June 30, 2011

Bonobos fall partly within Chimpanzee genetic variability

That is what a new paper has found after studying extensively Pan sp. genetic diversity:


Abstract

To gain insight into the patterns of genetic variation and evolutionary relationships within and between bonobos and chimpanzees, we sequenced 150,000 base pairs of nuclear DNA divided among 15 autosomal regions as well as the complete mitochondrial genomes from 20 bonobos and 58 chimpanzees. Except for western chimpanzees, we found poor genetic separation of chimpanzees based on sample locality. In contrast, bonobos consistently cluster together but fall as a group within the variation of chimpanzees for many of the regions. Thus, while chimpanzees retain genomic variation that predates bonobo-chimpanzee speciation, extensive lineage sorting has occurred within bonobos such that much of their genome traces its ancestry back to a single common ancestor that postdates their origin as a group separate from chimpanzees.


This is very easy to appreciate in fig. 2, showing 50% majority consensus tree for mtDNA (mt) and each of the fifteen nuclear regions (a to o):

Red: bonobos - Other colors: several chimpanzee populations

We can see that Bonobos are monophyletic for all categories but that chimpanzees retain much more of the shared ancestral diversity for many of them.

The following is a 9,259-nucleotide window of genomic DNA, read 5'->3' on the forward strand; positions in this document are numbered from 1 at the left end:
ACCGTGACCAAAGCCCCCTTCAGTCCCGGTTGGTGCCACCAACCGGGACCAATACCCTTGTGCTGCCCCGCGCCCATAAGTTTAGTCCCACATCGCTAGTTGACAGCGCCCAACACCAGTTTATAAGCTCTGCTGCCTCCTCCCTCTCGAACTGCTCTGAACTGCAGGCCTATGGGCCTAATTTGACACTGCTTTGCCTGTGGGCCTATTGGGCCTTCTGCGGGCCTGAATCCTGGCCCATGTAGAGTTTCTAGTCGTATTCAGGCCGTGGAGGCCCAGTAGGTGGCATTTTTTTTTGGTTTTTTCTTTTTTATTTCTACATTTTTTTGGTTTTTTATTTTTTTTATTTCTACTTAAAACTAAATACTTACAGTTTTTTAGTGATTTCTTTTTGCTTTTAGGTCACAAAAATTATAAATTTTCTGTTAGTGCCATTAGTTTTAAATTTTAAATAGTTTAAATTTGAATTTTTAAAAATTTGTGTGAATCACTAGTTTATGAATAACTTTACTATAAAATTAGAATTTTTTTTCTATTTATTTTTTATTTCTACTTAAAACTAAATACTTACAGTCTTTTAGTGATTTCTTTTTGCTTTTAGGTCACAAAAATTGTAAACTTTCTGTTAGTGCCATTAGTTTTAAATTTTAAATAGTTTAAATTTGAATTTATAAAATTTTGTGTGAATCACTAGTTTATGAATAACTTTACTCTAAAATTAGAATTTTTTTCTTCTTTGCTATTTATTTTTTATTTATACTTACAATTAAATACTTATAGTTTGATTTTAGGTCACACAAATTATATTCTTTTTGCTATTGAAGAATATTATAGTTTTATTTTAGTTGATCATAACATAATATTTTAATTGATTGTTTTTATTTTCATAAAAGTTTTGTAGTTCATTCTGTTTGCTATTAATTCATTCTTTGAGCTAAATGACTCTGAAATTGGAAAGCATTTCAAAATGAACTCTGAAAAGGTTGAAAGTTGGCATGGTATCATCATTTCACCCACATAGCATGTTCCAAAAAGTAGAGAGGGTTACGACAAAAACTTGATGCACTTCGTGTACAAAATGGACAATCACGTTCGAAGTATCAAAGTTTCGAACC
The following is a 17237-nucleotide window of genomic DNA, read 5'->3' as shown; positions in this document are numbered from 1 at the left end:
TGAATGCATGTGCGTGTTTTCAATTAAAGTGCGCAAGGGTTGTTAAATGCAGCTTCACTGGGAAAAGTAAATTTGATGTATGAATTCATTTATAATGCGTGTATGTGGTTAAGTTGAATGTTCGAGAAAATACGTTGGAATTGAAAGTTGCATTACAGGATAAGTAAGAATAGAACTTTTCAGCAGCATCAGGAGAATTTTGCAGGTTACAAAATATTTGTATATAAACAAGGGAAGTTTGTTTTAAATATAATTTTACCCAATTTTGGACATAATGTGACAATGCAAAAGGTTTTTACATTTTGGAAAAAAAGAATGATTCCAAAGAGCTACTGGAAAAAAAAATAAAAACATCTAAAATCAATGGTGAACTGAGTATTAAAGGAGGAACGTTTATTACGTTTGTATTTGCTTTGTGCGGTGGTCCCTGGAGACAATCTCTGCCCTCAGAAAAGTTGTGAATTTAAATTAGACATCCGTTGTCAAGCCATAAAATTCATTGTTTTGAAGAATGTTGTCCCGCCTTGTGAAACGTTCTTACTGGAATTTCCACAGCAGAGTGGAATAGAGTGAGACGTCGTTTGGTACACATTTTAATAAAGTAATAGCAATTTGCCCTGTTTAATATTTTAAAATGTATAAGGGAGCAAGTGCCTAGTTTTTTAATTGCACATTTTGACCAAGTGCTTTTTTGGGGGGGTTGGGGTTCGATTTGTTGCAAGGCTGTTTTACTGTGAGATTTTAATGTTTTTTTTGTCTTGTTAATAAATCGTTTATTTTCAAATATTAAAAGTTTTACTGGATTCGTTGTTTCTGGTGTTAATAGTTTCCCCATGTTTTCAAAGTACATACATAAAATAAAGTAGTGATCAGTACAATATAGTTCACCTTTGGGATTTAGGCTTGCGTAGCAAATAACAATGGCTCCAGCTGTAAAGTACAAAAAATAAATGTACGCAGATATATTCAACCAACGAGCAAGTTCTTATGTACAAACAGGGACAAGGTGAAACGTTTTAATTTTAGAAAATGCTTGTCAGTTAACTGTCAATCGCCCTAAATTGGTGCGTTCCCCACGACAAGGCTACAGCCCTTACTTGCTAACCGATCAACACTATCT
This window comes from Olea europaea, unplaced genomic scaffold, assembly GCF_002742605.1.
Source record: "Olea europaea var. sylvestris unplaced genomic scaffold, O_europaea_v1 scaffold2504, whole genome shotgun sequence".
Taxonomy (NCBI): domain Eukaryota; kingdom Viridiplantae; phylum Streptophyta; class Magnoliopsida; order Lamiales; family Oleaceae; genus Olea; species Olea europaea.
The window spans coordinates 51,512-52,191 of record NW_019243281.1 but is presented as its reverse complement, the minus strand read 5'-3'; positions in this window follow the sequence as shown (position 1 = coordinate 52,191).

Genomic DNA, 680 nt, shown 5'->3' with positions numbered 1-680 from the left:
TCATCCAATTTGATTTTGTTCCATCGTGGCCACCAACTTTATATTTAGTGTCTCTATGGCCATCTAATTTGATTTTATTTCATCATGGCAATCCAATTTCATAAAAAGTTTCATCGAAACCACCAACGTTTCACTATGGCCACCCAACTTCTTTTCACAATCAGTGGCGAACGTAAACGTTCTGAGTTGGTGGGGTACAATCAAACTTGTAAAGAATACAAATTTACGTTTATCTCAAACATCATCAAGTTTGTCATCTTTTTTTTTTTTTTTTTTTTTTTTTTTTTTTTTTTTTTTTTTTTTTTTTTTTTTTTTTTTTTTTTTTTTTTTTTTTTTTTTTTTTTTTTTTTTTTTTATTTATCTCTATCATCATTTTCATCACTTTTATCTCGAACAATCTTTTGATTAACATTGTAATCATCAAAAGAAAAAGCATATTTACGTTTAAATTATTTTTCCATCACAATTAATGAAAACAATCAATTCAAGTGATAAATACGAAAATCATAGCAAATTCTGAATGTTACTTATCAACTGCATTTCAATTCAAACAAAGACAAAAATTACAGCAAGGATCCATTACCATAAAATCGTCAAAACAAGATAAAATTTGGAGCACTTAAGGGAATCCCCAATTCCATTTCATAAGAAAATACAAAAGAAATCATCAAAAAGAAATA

We see:
  • strict bonobo/chimp dichotomy in mtDNA and nuclear regions b, d, e and i only
  • bonobos as one of several branches of the the greater Pan family in nuclear regions c, f, h, k and o
  • bonobos as derived within an otherwise chimpanzee branch in regions a, g, j, l, m and n. 

This unequal relation between the two Pan species may serve as reference when considering other speciation processes, including those leading to ourselves. 

Update (Jul 1): a somewhat related paper (which I am not going to comment) was just published:

G. schubert et al., Male-Mediated Gene Flow in Patrilocal Primates. PLoS ONE 2011. Open Access.

4 comments:

  1. "This unequal relation between the two Pan species may serve as reference when considering other speciation processes, including those leading to ourselves".

    I'm sure I've drawn this 2006 paper to your attention before, but you may like to re-read it:

    http://genepath.med.harvard.edu/~reich/Patterson%20et%20al.2.pdf

    ReplyDelete
  2. I don't have much time these days with so many nuclear catastrophes and revolutions and so on going on but, if I understand correctly, that paper seems based only on molecular clock estimates, right? If so, why should I care about what it says?

    Don't get me wrong, it may still be onto something but it's all just statistical gibberish that we common mortals (nor probably most gods either) cannot decipher.

    ReplyDelete
  3. But as you say it 'may serve as reference when considering other speciation processes, including those leading to ourselves'.

    ReplyDelete
  4. I don't say it did not happen, I just say it is not clear: the paper is not clear enough for my taste.

    ReplyDelete

Please, be reasonably respectful when making comments. I do not tolerate in particular sexism, racism nor homophobia. Personal attacks, manipulation and trolling are also very much unwelcome here.The author reserves the right to delete any abusive comment.

Preliminary comment moderation is... ON (sorry, too many trolls).